Since we will use it as a second home as well as renting it (in my particular jurisdiction this is a tax efficient way of doing it), I would be rather happy if the house pays for itself! I therefore looked at the fixed and running costs per year (taxes, water, utility, insurance, heating), that would be around 5,000 USD (limited usage and very low property taxes in Sweden compared to the US for example). The average room rate was around 100 USD per night in the area which would mean that if I could rent it 50 nights, it should cover most of my fixed cost and some of the running costs. This is just a simplified example and you will have to do a much more detailed one for the property you are looking at.
In our case this made it quite interesting, by letting it for a minimum of 50 days, we should be able to cover the fixed costs and potentially even some maintenance. Considering that guest should be interested in renting both during the summer as well as winter, 50 days did not sound that high. If we wanted to we could also rent it long-term but with different tax implication, however the demand should be there and the yield would still be attractive.
For us, it is important to also take into consideration how much we would have paid had we rented a similar place three times per year… That would have been in the region of 3,000 USD… So if we use it for three weeks ourselves, that is 3,000 USD staying in our pockets and that has to be taken into account as well! This of course makes this particular purchase even more appealing.
If you want to dive into numbers in more detail since this is just a very simple overview, have a look at this extensive post by Coach Carson (US) who provides lots of in-depth information, just click here.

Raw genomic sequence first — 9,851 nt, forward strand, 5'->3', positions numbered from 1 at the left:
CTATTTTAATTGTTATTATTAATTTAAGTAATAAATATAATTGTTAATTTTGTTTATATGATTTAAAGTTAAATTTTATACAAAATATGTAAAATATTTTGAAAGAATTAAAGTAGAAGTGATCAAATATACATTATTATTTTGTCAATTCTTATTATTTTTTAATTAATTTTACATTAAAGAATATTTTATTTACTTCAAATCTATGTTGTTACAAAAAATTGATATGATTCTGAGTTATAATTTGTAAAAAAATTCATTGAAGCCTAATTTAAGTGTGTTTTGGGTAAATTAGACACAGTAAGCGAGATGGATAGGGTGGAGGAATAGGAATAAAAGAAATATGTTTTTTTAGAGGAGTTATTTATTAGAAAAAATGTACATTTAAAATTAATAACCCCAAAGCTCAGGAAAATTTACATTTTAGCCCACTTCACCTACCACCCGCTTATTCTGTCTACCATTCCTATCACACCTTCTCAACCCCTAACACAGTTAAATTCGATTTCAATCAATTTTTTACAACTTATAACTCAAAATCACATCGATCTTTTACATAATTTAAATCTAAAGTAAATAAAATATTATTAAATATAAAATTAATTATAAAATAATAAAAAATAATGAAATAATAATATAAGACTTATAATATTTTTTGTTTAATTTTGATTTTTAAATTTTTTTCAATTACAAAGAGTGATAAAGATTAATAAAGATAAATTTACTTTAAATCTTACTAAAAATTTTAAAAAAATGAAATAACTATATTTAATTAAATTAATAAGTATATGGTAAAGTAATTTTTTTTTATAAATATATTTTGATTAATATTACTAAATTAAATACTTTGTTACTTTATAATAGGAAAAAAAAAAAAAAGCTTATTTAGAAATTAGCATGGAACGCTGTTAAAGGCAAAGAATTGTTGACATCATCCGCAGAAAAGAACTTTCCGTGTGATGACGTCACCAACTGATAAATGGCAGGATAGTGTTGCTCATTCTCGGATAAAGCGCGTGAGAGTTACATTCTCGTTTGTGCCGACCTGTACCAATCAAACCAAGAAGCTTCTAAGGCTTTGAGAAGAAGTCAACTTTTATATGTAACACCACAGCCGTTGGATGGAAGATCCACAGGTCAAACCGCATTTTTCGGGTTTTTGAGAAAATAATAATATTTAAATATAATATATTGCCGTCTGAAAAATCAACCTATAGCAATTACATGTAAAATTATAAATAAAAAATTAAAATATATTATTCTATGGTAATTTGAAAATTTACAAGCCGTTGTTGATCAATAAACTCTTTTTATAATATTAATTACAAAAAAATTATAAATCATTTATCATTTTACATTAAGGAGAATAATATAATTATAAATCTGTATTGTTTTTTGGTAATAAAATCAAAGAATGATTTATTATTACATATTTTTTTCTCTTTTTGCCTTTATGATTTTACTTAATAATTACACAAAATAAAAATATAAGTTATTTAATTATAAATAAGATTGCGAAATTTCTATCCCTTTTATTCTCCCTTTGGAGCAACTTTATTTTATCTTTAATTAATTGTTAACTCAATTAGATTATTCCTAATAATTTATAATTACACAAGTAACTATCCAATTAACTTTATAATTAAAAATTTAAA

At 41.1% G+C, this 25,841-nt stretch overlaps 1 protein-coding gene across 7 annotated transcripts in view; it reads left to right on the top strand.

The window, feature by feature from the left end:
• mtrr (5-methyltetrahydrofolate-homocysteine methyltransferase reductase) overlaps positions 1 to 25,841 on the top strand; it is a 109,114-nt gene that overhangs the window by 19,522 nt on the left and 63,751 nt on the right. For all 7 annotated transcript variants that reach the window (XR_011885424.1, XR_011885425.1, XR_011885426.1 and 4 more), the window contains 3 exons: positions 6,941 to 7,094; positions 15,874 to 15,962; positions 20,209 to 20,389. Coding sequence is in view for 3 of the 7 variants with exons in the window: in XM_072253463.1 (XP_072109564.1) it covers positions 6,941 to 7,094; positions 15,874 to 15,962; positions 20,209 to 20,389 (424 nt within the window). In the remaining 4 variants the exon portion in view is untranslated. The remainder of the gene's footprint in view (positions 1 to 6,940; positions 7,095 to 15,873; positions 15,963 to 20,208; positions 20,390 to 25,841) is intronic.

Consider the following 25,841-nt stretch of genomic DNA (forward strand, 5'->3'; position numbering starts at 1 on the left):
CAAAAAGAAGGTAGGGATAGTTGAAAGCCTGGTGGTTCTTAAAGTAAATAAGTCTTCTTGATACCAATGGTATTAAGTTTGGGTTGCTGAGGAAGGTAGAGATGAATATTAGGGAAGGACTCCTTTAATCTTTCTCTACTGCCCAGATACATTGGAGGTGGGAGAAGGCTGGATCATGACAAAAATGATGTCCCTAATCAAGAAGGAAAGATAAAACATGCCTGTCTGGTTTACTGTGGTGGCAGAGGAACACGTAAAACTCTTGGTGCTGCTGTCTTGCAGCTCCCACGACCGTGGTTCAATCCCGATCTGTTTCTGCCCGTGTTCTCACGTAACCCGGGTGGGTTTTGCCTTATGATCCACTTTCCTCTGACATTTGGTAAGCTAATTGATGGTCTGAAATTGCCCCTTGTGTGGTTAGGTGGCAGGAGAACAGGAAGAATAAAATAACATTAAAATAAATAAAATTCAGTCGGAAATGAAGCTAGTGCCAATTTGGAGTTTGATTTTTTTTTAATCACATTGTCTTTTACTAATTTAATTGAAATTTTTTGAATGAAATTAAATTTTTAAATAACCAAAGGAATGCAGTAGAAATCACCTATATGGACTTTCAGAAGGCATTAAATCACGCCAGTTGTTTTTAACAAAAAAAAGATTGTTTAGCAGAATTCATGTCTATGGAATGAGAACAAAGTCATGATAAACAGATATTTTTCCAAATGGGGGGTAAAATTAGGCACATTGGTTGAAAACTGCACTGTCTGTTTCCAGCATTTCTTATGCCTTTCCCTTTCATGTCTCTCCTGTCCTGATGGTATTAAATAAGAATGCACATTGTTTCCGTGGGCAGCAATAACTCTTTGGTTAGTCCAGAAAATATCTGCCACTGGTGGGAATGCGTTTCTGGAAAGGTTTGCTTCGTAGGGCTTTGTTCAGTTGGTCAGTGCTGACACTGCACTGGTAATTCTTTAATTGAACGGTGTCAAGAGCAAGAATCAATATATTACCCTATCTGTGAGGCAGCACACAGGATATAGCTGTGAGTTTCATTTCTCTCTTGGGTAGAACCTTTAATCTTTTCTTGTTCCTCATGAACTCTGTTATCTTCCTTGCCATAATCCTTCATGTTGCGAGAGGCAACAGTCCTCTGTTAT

2: Is there a particular property that seems more attractive price wise?
When just quickly looking at the numbers (as I now know what kind of income I can expect) I of course want to get the most out of my money. Therefore I look at the ones with the lowest prices (if they look attractive for my target audience). I then try to understand why that particular property has a lower price (more maintenance needed, larger expenses required immediately, location, floor plan etc.).
In our case I had decided that I ideally wanted a house in town rather than on the countryside. This means I have a broader audience as they are not required to come by car and if I rent to a family they can do different things without needing two cars. I also wont have to think about removing loads of snow (keeping the road to the house clear) and there should never be any problem with water supply etc. as this is supplied by the council.
I love seeing opportunities but at the same time I don’t want to put myself in a situation where costs are just running sky-high. We have to “know” our own limitations and ask for help when needed as some renovations do cost a lot of money. But there might be “bargains” to be found if you have a special target group in mind and the seller has never even thought about that target audience…
3: Besides from the annual fixed costs and estimated running costs, are there any larger repairs or maintenance required within the next few years?